Prices nationwide have outdistanced homeowner income growth for several years, but the effects of the growing gap have been masked by falling mortgage interest rates, according to a report from Harvard University's Joint Center for Housing Studies. The report concluded a "moderate" rise in interest rates would "expose major affordability problems in some markets."
"I certainly don't believe double-digit (home price) appreciation can be sustained or even ought to be sustained over the near term," said economist. "At some point there does have to be a correlation between price growth and income growth."
The numbers that compare home price appreciate to inflation are stunning. A report released by the Center for Economic and Policy Research stated: "...over the past seven years, home prices have increased nearly 30 percent more than the overall rate of inflation."
Researcher and report author Dean Baker wrote that rising home price appreciation has increased housing wealth by more than $2.6 trillion--an average of $36,000 for each of the country's 73.3 million homeowners.
"There is no obvious explanation for a sudden increase in the relative demand for housing which could explain the price rise," Baker wrote. "In the absence of any other credible theory, the plausible explanation for the sudden surge in home prices is the existence of a housing bubble."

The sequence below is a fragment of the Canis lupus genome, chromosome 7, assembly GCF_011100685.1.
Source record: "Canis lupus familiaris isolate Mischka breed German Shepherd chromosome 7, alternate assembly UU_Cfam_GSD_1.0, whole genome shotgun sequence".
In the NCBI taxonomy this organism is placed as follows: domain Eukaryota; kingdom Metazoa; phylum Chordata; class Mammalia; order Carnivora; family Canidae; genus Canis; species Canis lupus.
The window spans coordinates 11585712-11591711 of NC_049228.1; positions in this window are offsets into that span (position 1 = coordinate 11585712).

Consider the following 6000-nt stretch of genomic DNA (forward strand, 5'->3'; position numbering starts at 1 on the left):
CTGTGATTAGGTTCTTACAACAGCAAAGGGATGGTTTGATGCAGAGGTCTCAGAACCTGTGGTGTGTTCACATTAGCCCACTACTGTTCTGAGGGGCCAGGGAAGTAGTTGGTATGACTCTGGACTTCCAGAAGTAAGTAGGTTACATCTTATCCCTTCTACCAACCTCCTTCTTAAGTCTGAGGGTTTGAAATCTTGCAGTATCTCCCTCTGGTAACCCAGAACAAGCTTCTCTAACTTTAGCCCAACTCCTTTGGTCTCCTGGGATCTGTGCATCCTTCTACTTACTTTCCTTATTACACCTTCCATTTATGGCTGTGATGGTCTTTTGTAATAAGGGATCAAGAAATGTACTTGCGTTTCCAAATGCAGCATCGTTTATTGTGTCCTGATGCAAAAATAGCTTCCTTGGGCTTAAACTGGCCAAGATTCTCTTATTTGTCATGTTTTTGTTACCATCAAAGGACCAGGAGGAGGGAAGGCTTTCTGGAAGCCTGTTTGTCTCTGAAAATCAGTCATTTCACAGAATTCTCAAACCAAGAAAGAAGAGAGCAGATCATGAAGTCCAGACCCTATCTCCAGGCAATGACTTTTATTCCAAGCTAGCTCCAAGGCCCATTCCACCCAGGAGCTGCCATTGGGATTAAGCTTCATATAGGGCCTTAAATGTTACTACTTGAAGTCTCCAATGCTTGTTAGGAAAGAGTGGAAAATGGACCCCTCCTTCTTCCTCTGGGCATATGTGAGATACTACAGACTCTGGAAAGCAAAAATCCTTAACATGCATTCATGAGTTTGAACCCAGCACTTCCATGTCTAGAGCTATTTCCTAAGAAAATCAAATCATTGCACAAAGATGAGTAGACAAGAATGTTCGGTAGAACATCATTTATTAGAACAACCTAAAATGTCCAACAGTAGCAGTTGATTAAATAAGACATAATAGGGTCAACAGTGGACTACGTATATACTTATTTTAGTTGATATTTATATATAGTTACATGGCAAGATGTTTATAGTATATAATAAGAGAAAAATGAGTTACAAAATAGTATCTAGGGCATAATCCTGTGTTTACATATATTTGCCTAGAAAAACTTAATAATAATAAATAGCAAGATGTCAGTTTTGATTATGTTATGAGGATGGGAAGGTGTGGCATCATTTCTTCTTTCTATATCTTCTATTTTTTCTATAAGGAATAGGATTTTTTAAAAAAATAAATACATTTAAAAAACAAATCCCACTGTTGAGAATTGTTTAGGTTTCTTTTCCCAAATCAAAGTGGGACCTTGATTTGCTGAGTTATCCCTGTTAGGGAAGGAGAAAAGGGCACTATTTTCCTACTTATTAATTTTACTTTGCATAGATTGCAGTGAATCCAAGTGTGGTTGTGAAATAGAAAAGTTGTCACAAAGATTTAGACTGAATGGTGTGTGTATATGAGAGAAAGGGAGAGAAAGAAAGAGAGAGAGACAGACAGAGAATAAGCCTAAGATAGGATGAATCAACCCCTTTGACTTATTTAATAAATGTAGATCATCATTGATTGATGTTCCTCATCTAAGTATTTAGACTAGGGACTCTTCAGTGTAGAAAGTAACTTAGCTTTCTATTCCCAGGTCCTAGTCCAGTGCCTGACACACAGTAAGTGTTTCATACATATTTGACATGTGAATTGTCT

The conclusion is that stability in today's housing market is dependent on low mortgages interest rates. But no one can predict the direction of interest rates, which now are at 40-year lows.
Housing bulls suggest the market will remain healthy because of relentless demand from immigrants and new household formations. But cynics say that argument is faulty too.
Economist A. Gary Shilling, president of economic consulting firm A. Gary Shilling & Co., said Baby Boomers can't be expected to sustain a healthy demand for housing.
"Post-war babies are in their '40s and '50s and they're basically all housed. The people who follow them are very few in number because of the very low birthrate," he said. He also noted that Boomers have lost a lot of wealth in the stock market collapse and consequently might be more prudent in their purchases of vacation and second homes.
"They thought they were rich, and now they realize they're not," he said.